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March 28, 1996


By CBR Staff Writer

Telecom Italia Mobile SpA announced net profit equivalent to $218m on turnover of $1,750m for its first (six-month-long) fiscal year as an independent company. At the same time, its controlling parent, Stet SpA said that the cellular operator’s pro forma revenues for the entire year were approximately $2,890m, up 44.8% over 1994’s pro forma $2,000m – operating a cellular monopoly in a country where organized crime finds mobile telephones very useful adjuncts indeed is a very cash-generative business. Based on the net income, Telecom Italia Mobile said it would recommend dividend payments of 10 and 11 lira on common and savings shares, respectively. Telecom Mobile also reported total investments of $435m to expand its TACS analogue and Groupe Speciale Mobile digital networks and further distance itself from its competition, latecomer – through no fault of its own – Omnitel Pronto Italia SpA. The dominant operator’s TACS and European digital networks cover 70% and 58% of Italian territory respectively.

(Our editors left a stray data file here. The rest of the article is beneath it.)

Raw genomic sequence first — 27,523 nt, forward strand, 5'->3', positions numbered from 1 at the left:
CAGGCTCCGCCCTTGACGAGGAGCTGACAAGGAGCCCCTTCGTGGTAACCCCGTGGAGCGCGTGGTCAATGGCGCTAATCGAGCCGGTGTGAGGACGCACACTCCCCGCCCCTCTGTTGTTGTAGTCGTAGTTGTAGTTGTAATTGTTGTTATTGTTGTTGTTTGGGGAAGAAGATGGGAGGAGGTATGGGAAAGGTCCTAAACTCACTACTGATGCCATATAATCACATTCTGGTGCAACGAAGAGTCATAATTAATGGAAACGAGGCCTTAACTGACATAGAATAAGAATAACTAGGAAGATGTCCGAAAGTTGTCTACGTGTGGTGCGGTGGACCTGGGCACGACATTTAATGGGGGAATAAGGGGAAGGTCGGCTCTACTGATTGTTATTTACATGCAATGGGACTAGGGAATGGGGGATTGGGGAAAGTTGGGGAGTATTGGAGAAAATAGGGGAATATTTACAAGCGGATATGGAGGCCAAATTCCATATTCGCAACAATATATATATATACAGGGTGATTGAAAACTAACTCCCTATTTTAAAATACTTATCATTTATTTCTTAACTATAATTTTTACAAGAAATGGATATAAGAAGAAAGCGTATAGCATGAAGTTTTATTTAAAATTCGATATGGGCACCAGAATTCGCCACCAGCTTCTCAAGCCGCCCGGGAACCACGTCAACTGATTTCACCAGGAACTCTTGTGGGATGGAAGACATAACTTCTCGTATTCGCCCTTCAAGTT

Territorial coverage

Omnitel insists that it now has the minimum 40% territorial coverage required by its operator license and that it should hit coverage of 50% of the Italian population by the end of May. Not surprisingly, Telecom Italia Mobile has disputed the claim since Omnitel got the green light to begin full-blown marketing of its service only in mid-December. It even went so far as to hire eight technical university professors to prepare sworn affidavits in which they measure Omnitel’s network coverage. The professors calculated that Omnitel could have been expected to have – as of February 23 – coverage of only 34% to 35% of the territory of Italy, a conclusion that Telecom Italia Mobile then transmitted to Posts & Telecommunications minister Agostino Gambino. Without 40% coverage, Telecom Italia Mobile said, Omnitel has no business even posing as a network operator, much less demanding that its users be hosted on Telecom Italia Mobile’s digital network in the unique, government-brokered national roaming arrangement. The government chose to push ahead with the agreement, which took effect last week and is good for a maximum of two years, as part of Omnitel’s compensation for having to pay a franchise fee of $470m where its rival paid zilch.

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